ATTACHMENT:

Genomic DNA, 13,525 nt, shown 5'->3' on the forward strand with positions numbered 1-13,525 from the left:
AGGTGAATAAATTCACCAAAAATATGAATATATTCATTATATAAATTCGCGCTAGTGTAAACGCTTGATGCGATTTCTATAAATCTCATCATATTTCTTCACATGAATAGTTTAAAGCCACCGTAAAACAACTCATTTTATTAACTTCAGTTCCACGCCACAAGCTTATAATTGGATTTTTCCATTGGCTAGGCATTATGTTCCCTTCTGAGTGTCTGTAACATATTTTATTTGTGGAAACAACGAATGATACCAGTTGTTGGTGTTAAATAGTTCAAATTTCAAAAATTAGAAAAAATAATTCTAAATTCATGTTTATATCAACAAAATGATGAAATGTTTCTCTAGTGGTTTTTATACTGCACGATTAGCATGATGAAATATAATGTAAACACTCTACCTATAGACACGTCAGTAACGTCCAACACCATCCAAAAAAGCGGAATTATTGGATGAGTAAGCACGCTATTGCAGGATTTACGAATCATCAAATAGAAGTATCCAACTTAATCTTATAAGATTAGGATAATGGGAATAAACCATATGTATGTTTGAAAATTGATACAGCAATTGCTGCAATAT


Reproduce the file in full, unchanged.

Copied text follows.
Genomic DNA, 13,525 nt, shown 5'->3' on the forward strand with positions numbered 1-13,525 from the left:
AGGTGAATAAATTCACCAAAAATATGAATATATTCATTATATAAATTCGCGCTAGTGTAAACGCTTGATGCGATTTCTATAAATCTCATCATATTTCTTCACATGAATAGTTTAAAGCCACCGTAAAACAACTCATTTTATTAACTTCAGTTCCACGCCACAAGCTTATAATTGGATTTTTCCATTGGCTAGGCATTATGTTCCCTTCTGAGTGTCTGTAACATATTTTATTTGTGGAAACAACGAATGATACCAGTTGTTGGTGTTAAATAGTTCAAATTTCAAAAATTAGAAAAAATAATTCTAAATTCATGTTTATATCAACAAAATGATGAAATGTTTCTCTAGTGGTTTTTATACTGCACGATTAGCATGATGAAATATAATGTAAACACTCTACCTATAGACACGTCAGTAACGTCCAACACCATCCAAAAAAGCGGAATTATTGGATGAGTAAGCACGCTATTGCAGGATTTACGAATCATCAAATAGAAGTATCCAACTTAATCTTATAAGATTAGGATAATGGGAATAAACCATATGTATGTTTGAAAATTGATACAGCAATTGCTGCAATAT